News Feature | December 9, 2014

Genmab, Janssen To Study Daratumumab In 3 NHL Types

By Estel Grace Masangkay

Genmab announced that its partner Janssen Biotech is preparing to launch a Phase 2 trial for daratumumab as treatment for three different types of non-Hodgkin’s lymphomas (NHL), namely diffuse large B-cell lymphoma (DLBCL), follicular lymphoma (FL), and mantle cell lymphoma (MCL).

Daratumumab is a human CD38 monoclonal antibody (mAb) that targets the CD38 molecule highly expressed on the surface of multiple myeloma cells, as well as on other cancer cells such as MCL, CLL, acute lymphoblastic leukemia (ALL), and plasma cell leukemia, among others. The company is also considering investigating the drug in these cancers. Daratumumab is currently being developed for multiple myeloma, for which it received Breakthrough Therapy Designation from the U.S. Food and Drug Administration (FDA).

Janssen Biotech gained the exclusive global rights to develop, produce, and market daratumumab from Genmab in August 2012. The firm will conduct the open-label, multicenter, three arm (DLBCL, FL, MCL) Phase 2 study in an estimated 210 patients with relapsed or refractory non-Hodgkin's lymphoma. The trial’s primary endpoint will measure overall response rate. The mid-stage study will also investigate daratumumab’s safety profile in these indications.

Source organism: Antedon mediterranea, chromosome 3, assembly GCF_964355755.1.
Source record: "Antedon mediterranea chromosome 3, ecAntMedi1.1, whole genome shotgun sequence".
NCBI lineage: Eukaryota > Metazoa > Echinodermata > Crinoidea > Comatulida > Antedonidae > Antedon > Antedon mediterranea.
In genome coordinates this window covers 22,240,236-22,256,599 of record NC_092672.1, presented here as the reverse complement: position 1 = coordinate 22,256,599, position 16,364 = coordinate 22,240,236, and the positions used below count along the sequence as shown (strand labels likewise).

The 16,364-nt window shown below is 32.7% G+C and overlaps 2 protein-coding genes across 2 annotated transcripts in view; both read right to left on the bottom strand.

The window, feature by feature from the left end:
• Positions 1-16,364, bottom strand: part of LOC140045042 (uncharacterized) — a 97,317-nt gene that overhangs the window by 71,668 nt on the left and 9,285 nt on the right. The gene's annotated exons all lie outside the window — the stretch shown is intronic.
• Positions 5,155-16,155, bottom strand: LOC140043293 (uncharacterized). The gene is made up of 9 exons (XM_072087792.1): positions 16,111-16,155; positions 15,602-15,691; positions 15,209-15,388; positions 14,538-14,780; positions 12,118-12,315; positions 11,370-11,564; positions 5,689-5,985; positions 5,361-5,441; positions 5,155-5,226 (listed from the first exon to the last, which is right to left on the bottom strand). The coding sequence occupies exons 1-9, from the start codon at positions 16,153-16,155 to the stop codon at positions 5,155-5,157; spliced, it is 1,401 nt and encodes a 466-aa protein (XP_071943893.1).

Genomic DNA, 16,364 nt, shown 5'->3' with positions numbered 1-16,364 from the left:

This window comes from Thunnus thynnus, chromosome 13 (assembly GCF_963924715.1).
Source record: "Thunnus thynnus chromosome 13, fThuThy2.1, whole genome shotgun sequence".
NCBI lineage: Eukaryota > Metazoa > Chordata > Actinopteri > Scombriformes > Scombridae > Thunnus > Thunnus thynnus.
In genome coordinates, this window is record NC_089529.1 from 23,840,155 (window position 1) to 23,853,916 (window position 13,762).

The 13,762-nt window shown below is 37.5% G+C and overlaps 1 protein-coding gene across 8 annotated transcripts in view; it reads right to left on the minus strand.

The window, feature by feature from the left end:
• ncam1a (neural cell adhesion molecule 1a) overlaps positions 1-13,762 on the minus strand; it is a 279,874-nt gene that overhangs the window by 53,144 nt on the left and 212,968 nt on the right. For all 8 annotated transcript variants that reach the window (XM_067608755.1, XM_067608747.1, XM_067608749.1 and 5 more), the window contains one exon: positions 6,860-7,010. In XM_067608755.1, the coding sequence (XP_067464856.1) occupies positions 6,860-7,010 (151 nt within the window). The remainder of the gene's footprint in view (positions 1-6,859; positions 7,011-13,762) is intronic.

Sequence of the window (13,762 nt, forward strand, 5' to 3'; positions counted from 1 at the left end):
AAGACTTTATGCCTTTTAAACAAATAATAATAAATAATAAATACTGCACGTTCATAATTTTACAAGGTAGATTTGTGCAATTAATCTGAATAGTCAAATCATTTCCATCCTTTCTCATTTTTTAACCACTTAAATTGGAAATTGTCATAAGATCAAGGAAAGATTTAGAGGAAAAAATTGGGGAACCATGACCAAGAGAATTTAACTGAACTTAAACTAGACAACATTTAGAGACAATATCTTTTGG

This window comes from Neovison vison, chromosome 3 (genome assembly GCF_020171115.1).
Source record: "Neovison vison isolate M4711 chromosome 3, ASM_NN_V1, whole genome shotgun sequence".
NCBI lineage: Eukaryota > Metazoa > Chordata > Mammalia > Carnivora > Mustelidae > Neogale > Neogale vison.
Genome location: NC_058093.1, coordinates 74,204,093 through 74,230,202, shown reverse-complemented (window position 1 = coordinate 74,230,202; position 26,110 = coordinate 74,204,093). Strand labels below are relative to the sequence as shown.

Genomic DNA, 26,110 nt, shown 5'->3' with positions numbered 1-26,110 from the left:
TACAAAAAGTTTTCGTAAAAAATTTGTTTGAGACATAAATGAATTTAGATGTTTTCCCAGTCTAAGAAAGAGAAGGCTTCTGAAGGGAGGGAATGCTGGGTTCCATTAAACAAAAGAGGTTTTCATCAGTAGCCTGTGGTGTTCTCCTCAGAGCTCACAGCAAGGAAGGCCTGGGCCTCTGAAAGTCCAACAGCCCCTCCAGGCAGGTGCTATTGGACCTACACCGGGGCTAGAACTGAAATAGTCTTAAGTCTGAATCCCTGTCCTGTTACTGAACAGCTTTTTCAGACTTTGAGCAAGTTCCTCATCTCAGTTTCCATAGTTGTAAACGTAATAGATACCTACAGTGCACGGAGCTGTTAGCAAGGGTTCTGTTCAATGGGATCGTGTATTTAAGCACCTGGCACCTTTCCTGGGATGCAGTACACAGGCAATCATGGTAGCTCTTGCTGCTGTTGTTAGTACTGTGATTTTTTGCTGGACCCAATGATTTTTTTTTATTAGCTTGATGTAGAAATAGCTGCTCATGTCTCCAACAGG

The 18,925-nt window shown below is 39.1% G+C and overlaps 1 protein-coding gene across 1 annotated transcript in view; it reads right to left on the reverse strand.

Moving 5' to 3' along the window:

Dr. Jan van de Winkel, CEO of Genmab, said, “With this study we are expanding the scope of the daratumumab development program, beyond multiple myeloma, into NHL, another disease area where new treatment options are needed, and where daratumumab has shown anti-tumor activity in pre-clinical disease models.”

The company said it expects the study to begin patient enrollment next year.

Last month, Genmab and Janssen inked a deal to study daratumumab in a late-stage study in frontline multiple myeloma. The companies also partnered with the French Intergroup of Myeloma (IFM) in collaboration with Dutch-Belgian Cooperative Trial Group for Hematology Oncology (HOVON) for the trial. The Phase 3 study will begin next year, along with other late-stage front line studies.